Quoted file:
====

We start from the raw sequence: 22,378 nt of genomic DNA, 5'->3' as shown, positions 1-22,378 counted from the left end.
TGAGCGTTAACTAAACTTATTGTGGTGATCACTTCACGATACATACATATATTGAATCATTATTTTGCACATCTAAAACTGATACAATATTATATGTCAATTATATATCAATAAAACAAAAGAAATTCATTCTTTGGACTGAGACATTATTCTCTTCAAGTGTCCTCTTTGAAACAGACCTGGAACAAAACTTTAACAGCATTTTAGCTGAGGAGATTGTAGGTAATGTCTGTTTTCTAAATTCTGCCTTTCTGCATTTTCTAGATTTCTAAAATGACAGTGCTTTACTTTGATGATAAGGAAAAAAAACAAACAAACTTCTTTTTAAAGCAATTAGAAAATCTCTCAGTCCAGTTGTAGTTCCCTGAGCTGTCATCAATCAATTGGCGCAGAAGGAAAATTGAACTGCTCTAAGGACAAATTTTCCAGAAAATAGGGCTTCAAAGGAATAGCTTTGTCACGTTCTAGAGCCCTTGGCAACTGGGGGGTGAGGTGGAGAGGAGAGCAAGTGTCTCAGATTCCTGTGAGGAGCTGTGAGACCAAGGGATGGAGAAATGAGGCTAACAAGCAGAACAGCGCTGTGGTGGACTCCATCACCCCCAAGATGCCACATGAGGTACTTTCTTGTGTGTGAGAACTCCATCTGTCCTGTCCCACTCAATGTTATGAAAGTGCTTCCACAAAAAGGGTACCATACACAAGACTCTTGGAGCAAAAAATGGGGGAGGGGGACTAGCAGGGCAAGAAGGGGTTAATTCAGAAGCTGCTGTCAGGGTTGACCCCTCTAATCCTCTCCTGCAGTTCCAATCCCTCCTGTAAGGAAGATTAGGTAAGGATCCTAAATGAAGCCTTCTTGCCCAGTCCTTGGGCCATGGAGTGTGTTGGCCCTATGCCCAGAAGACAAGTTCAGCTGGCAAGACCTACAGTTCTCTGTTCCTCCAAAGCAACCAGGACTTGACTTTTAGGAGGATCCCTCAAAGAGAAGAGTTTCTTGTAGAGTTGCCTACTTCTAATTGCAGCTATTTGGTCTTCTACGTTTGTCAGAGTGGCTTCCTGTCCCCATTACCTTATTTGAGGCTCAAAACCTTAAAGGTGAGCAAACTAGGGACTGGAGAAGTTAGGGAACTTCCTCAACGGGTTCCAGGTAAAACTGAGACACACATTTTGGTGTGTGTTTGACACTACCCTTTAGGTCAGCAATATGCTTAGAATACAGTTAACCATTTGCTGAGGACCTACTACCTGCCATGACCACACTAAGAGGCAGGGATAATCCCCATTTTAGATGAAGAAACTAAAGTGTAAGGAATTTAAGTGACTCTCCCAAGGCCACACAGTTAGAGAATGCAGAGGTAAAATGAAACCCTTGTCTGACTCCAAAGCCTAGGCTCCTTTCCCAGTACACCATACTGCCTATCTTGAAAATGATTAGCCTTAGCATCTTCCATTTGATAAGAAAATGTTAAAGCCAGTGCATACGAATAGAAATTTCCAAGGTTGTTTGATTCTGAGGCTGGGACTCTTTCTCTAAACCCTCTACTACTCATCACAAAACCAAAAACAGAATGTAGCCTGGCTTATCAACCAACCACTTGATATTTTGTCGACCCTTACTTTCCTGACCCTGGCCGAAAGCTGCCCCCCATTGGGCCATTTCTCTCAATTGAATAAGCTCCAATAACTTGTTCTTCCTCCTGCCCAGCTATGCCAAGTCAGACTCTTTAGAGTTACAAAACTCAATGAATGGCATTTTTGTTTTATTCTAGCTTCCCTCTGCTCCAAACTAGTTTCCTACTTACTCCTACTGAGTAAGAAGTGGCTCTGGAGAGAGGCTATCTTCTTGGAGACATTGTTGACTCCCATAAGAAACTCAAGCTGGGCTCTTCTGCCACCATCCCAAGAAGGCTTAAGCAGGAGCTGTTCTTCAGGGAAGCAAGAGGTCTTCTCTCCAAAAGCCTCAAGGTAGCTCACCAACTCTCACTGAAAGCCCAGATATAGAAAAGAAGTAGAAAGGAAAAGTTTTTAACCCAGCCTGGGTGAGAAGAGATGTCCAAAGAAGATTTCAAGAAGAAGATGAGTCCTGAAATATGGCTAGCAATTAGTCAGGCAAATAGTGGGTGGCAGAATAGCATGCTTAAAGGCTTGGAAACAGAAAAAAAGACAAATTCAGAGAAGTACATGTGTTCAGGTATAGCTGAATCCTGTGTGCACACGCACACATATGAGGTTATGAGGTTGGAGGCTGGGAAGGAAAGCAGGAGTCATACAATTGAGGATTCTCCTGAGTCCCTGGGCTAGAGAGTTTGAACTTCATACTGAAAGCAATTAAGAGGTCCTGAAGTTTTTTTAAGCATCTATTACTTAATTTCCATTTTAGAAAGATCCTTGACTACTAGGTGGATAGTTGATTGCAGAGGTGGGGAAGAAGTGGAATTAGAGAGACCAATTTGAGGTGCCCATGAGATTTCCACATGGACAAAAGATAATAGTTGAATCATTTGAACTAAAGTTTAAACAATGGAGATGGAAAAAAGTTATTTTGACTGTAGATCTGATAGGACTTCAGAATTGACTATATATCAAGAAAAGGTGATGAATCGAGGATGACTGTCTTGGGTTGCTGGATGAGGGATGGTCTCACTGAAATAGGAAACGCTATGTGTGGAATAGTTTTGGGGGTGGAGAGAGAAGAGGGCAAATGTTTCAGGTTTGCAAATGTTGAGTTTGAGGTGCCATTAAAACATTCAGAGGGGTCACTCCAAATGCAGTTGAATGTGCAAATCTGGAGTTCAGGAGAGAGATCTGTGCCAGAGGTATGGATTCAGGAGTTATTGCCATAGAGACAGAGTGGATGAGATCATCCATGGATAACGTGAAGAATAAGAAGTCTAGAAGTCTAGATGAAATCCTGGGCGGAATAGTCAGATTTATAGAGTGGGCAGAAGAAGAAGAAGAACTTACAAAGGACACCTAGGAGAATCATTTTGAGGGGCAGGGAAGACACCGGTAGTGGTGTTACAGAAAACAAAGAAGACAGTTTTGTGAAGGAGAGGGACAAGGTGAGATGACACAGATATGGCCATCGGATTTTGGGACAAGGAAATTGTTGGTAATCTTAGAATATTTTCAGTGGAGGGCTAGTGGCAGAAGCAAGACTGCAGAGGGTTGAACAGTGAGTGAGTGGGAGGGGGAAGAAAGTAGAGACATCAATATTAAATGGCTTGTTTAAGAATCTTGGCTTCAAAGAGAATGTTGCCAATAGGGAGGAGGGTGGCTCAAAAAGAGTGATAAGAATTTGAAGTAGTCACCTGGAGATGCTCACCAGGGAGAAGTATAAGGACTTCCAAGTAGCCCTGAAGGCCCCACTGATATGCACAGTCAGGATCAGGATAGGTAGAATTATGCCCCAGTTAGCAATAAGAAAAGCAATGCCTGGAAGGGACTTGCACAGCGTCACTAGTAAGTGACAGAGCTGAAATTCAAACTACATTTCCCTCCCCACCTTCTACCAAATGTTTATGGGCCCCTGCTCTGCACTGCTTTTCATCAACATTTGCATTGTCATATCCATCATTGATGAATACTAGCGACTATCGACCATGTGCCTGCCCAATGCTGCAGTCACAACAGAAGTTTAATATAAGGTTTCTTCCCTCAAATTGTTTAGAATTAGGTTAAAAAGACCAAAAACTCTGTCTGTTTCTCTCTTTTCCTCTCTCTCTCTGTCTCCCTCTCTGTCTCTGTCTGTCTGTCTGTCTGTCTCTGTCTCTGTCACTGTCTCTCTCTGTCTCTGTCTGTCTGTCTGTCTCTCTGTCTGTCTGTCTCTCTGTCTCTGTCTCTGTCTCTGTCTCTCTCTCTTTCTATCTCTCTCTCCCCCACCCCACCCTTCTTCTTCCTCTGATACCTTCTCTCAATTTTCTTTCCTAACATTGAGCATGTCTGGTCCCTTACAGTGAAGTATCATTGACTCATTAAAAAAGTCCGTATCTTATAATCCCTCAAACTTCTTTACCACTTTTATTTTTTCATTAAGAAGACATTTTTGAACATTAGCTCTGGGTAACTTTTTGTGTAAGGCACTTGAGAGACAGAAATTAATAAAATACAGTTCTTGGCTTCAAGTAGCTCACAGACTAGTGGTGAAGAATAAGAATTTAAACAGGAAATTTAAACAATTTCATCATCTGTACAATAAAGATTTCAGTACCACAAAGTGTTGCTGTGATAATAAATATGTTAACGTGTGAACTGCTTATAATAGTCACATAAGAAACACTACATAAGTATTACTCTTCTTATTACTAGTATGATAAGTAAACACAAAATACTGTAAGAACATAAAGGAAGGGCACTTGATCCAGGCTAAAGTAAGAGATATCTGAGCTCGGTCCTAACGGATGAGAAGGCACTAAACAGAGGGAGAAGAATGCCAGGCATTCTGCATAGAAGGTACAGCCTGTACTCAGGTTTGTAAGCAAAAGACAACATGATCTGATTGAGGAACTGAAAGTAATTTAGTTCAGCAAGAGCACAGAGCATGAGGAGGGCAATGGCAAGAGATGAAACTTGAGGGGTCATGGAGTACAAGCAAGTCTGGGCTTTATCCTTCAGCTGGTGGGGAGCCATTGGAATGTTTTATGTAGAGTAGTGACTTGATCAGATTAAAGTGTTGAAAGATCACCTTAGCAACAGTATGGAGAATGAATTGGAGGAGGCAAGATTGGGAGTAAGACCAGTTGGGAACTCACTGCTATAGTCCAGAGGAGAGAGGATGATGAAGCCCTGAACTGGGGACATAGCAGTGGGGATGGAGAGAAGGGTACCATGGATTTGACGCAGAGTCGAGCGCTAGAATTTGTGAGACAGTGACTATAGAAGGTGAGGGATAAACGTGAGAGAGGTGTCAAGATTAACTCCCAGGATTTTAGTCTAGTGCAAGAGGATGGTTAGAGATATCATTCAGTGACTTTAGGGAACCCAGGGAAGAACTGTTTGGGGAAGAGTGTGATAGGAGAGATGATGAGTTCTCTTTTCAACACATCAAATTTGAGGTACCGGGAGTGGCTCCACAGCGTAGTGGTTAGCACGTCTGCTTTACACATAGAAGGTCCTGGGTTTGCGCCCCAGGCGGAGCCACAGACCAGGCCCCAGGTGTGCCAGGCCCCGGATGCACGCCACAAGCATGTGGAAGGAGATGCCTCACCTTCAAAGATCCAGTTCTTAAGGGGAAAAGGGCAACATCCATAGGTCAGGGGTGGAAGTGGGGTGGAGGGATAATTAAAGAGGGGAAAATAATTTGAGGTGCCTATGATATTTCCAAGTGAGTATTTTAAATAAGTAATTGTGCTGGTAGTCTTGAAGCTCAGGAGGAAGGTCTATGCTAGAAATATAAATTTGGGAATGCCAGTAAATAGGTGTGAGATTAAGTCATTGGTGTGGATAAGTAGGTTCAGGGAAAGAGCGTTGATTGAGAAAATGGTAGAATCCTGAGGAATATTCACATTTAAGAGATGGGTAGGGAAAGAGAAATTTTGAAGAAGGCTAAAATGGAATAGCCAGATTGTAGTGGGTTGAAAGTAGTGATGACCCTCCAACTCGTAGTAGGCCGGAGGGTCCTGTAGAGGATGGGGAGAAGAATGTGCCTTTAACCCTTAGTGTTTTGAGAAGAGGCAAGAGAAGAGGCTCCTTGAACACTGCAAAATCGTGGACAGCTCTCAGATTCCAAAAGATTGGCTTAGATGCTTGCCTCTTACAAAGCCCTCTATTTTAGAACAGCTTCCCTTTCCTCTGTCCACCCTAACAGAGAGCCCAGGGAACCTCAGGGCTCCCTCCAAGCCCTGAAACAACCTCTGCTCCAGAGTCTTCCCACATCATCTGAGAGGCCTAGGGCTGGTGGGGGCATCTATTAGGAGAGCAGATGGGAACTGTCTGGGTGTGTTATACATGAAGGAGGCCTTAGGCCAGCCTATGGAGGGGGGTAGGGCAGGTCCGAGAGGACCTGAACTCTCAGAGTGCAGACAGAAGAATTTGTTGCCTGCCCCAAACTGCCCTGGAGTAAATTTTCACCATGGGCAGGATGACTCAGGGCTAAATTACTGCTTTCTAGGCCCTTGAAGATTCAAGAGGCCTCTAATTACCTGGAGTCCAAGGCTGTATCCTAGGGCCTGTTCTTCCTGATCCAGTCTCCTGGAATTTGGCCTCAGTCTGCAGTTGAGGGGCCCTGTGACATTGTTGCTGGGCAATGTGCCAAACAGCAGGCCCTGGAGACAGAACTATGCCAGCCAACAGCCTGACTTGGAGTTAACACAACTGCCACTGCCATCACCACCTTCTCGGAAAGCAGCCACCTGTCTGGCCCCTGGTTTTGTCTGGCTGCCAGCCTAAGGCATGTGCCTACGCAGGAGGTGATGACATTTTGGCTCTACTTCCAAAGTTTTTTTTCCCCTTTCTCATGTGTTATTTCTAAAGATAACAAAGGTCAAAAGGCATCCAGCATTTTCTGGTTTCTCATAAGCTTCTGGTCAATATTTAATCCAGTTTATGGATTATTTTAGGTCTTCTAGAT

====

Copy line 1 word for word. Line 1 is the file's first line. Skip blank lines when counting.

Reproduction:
We start from the raw sequence: 22,378 nt of genomic DNA, 5'->3' as shown, positions 1-22,378 counted from the left end.